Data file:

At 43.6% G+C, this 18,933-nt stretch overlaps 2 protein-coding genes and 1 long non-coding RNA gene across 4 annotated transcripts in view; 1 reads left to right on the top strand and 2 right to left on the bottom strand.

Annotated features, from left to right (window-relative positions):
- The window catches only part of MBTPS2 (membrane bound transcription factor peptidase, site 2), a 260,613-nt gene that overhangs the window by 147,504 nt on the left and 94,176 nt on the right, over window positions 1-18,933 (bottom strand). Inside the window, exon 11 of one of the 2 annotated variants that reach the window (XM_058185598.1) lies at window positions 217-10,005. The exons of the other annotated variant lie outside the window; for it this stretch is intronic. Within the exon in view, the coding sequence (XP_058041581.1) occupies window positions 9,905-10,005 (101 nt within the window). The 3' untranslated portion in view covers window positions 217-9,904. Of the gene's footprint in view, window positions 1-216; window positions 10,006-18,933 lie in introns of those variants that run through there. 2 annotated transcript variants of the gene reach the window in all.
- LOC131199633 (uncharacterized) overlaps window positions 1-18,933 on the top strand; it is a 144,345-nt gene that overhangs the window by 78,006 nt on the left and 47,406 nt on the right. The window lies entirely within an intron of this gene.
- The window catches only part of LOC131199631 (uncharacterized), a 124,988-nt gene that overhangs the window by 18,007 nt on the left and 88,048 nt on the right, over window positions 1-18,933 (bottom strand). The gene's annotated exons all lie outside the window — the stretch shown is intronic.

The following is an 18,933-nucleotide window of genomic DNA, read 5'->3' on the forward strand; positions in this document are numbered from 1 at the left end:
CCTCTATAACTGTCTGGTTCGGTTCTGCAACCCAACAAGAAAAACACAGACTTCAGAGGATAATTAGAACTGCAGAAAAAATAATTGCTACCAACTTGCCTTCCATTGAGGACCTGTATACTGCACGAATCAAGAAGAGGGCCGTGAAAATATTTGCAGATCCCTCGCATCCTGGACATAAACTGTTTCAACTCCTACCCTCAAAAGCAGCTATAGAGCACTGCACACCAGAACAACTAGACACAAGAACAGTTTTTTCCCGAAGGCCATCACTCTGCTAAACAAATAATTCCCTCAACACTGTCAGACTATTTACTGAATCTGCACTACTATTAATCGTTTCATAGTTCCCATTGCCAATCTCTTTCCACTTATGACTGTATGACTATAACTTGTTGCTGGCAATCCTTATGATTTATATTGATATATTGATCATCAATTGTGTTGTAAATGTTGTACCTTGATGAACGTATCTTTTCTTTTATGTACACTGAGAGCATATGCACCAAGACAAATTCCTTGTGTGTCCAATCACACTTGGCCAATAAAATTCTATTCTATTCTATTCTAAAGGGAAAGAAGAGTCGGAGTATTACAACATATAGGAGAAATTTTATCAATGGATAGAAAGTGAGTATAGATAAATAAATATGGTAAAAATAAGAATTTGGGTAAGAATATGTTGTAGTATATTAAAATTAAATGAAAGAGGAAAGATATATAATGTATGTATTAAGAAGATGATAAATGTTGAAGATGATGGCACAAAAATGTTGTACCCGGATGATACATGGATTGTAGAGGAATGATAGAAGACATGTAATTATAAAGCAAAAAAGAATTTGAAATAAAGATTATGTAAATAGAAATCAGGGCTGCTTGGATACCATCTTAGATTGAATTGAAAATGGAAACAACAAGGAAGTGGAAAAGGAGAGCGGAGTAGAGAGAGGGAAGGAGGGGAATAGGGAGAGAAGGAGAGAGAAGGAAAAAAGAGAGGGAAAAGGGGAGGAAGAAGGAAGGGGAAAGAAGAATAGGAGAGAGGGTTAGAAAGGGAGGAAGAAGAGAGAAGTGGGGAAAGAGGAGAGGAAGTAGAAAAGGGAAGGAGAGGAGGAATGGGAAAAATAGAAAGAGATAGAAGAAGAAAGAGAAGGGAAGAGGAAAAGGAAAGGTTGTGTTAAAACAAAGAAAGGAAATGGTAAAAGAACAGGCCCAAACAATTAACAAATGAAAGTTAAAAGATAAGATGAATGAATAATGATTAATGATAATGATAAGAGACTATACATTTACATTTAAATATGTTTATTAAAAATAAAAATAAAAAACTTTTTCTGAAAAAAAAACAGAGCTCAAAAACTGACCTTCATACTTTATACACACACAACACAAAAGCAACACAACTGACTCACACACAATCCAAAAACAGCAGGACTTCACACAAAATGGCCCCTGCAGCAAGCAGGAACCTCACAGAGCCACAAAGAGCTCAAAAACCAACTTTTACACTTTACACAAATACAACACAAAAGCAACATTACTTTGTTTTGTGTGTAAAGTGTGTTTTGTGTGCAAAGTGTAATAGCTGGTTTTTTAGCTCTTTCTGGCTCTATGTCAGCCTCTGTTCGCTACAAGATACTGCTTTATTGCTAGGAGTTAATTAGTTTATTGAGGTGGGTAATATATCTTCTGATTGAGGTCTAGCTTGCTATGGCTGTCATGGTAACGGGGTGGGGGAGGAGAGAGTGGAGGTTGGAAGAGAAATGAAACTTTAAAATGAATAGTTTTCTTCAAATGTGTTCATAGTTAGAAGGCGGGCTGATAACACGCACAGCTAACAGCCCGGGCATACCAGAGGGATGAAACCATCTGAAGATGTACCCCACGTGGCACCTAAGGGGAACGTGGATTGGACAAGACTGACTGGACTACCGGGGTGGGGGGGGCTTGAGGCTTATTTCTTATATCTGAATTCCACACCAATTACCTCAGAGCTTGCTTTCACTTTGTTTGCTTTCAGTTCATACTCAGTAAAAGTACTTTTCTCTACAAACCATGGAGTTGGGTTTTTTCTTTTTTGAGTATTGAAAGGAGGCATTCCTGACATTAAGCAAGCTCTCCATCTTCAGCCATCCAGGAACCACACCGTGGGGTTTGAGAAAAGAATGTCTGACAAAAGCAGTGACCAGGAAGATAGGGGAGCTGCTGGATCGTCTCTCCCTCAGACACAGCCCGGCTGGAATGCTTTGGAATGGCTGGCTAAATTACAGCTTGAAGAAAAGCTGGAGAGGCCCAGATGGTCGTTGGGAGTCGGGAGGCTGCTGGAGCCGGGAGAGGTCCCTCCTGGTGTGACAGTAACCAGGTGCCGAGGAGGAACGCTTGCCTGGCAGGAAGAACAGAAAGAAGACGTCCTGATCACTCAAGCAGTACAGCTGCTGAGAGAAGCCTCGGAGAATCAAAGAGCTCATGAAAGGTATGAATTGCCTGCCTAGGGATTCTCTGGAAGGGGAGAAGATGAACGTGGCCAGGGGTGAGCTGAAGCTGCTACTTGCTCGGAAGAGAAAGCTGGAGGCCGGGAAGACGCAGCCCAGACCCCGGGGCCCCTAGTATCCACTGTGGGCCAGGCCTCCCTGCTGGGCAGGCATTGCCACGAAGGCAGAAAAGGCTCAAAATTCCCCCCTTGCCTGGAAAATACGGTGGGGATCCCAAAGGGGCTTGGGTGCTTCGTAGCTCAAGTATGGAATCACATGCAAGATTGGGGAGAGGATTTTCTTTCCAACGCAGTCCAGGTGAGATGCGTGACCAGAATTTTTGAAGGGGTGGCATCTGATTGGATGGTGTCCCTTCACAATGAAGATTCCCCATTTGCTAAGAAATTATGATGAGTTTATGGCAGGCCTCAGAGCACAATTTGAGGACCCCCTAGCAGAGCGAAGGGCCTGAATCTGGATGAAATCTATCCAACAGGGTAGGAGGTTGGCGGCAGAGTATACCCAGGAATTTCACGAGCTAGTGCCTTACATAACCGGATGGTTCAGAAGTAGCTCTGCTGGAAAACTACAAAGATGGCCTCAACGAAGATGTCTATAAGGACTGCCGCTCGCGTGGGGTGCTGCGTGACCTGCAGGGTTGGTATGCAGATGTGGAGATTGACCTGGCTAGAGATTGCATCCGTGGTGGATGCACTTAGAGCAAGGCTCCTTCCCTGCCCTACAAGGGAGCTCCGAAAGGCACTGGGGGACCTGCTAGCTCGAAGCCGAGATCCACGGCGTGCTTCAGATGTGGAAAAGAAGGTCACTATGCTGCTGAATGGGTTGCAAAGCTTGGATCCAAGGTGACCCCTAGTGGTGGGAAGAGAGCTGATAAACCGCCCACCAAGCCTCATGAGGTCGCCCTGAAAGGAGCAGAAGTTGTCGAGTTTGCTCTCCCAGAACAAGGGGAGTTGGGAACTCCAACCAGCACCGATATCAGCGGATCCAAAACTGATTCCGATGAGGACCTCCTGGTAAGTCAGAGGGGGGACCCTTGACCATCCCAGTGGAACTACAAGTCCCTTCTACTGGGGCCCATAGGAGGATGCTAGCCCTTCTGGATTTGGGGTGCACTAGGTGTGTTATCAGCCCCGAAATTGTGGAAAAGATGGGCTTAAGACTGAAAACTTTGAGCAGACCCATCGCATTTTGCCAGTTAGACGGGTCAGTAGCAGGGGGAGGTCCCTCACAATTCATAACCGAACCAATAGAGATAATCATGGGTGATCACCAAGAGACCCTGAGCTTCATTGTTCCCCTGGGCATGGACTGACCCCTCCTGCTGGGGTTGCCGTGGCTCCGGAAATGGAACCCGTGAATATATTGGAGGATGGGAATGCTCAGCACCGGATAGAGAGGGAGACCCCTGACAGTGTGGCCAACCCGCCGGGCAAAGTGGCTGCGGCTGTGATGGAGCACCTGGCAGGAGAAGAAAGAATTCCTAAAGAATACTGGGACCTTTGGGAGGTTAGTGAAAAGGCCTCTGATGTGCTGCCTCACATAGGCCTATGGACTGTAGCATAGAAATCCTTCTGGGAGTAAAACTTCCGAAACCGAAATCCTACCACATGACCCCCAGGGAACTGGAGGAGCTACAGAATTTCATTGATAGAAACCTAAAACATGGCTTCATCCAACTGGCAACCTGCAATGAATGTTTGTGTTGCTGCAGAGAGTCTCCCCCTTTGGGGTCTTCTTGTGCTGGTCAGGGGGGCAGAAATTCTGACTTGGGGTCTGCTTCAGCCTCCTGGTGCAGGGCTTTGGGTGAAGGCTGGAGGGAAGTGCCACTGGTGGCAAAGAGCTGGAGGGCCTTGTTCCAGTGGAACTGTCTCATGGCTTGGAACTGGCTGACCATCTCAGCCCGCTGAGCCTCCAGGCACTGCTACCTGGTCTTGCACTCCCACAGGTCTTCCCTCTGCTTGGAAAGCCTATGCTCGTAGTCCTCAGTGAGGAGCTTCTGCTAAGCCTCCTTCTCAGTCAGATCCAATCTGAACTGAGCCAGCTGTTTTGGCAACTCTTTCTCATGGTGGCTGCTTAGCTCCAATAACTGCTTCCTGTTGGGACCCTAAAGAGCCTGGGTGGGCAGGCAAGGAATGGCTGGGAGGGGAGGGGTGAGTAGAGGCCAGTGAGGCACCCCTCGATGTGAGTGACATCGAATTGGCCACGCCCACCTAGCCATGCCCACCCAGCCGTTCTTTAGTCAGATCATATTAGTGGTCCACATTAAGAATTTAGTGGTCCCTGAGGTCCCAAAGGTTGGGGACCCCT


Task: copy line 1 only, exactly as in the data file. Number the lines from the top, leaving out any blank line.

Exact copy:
At 43.6% G+C, this 18,933-nt stretch overlaps 2 protein-coding genes and 1 long non-coding RNA gene across 4 annotated transcripts in view; 1 reads left to right on the top strand and 2 right to left on the bottom strand.